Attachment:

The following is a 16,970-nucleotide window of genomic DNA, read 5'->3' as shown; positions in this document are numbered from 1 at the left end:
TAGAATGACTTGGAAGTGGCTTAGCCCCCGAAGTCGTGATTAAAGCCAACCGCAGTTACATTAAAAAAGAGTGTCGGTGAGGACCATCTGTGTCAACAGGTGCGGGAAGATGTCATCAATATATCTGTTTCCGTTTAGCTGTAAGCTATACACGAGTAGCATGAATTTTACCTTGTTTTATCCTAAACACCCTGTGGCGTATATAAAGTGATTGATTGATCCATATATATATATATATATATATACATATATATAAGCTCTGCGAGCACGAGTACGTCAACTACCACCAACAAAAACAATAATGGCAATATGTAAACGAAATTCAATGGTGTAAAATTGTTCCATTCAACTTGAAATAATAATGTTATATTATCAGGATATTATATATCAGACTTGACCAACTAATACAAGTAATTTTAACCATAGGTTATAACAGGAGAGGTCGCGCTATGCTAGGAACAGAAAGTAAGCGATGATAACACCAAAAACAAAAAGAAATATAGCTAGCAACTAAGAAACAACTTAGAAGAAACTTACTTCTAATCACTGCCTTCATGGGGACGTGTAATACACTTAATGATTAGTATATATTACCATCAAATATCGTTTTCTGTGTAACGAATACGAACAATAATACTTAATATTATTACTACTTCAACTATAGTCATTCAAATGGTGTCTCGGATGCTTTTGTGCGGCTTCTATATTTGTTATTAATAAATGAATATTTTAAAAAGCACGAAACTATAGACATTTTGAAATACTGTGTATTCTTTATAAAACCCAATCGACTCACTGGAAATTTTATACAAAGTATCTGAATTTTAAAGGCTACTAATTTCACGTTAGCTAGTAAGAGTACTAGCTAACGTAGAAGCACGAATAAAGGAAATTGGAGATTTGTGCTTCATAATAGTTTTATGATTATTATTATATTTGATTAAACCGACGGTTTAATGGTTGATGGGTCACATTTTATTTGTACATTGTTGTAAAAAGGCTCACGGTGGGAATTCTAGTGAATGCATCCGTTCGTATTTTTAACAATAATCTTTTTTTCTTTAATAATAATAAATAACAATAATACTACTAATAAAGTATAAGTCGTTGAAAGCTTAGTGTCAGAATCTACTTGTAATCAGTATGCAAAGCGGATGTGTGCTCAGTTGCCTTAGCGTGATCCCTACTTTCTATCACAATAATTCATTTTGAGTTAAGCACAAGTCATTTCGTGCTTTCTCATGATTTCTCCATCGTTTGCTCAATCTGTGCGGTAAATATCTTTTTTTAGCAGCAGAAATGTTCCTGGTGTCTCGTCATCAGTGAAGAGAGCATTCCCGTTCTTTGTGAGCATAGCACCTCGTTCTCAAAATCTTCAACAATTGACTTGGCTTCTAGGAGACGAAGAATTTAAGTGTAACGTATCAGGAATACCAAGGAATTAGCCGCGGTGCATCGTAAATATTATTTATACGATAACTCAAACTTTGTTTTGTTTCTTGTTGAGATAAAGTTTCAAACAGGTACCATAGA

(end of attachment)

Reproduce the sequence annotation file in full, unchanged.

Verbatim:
The following is a 16,970-nucleotide window of genomic DNA, read 5'->3' as shown; positions in this document are numbered from 1 at the left end:
TAGAATGACTTGGAAGTGGCTTAGCCCCCGAAGTCGTGATTAAAGCCAACCGCAGTTACATTAAAAAAGAGTGTCGGTGAGGACCATCTGTGTCAACAGGTGCGGGAAGATGTCATCAATATATCTGTTTCCGTTTAGCTGTAAGCTATACACGAGTAGCATGAATTTTACCTTGTTTTATCCTAAACACCCTGTGGCGTATATAAAGTGATTGATTGATCCATATATATATATATATATATATACATATATATAAGCTCTGCGAGCACGAGTACGTCAACTACCACCAACAAAAACAATAATGGCAATATGTAAACGAAATTCAATGGTGTAAAATTGTTCCATTCAACTTGAAATAATAATGTTATATTATCAGGATATTATATATCAGACTTGACCAACTAATACAAGTAATTTTAACCATAGGTTATAACAGGAGAGGTCGCGCTATGCTAGGAACAGAAAGTAAGCGATGATAACACCAAAAACAAAAAGAAATATAGCTAGCAACTAAGAAACAACTTAGAAGAAACTTACTTCTAATCACTGCCTTCATGGGGACGTGTAATACACTTAATGATTAGTATATATTACCATCAAATATCGTTTTCTGTGTAACGAATACGAACAATAATACTTAATATTATTACTACTTCAACTATAGTCATTCAAATGGTGTCTCGGATGCTTTTGTGCGGCTTCTATATTTGTTATTAATAAATGAATATTTTAAAAAGCACGAAACTATAGACATTTTGAAATACTGTGTATTCTTTATAAAACCCAATCGACTCACTGGAAATTTTATACAAAGTATCTGAATTTTAAAGGCTACTAATTTCACGTTAGCTAGTAAGAGTACTAGCTAACGTAGAAGCACGAATAAAGGAAATTGGAGATTTGTGCTTCATAATAGTTTTATGATTATTATTATATTTGATTAAACCGACGGTTTAATGGTTGATGGGTCACATTTTATTTGTACATTGTTGTAAAAAGGCTCACGGTGGGAATTCTAGTGAATGCATCCGTTCGTATTTTTAACAATAATCTTTTTTTCTTTAATAATAATAAATAACAATAATACTACTAATAAAGTATAAGTCGTTGAAAGCTTAGTGTCAGAATCTACTTGTAATCAGTATGCAAAGCGGATGTGTGCTCAGTTGCCTTAGCGTGATCCCTACTTTCTATCACAATAATTCATTTTGAGTTAAGCACAAGTCATTTCGTGCTTTCTCATGATTTCTCCATCGTTTGCTCAATCTGTGCGGTAAATATCTTTTTTTAGCAGCAGAAATGTTCCTGGTGTCTCGTCATCAGTGAAGAGAGCATTCCCGTTCTTTGTGAGCATAGCACCTCGTTCTCAAAATCTTCAACAATTGACTTGGCTTCTAGGAGACGAAGAATTTAAGTGTAACGTATCAGGAATACCAAGGAATTAGCCGCGGTGCATCGTAAATATTATTTATACGATAACTCAAACTTTGTTTTGTTTCTTGTTGAGATAAAGTTTCAAACAGGTACCATAGA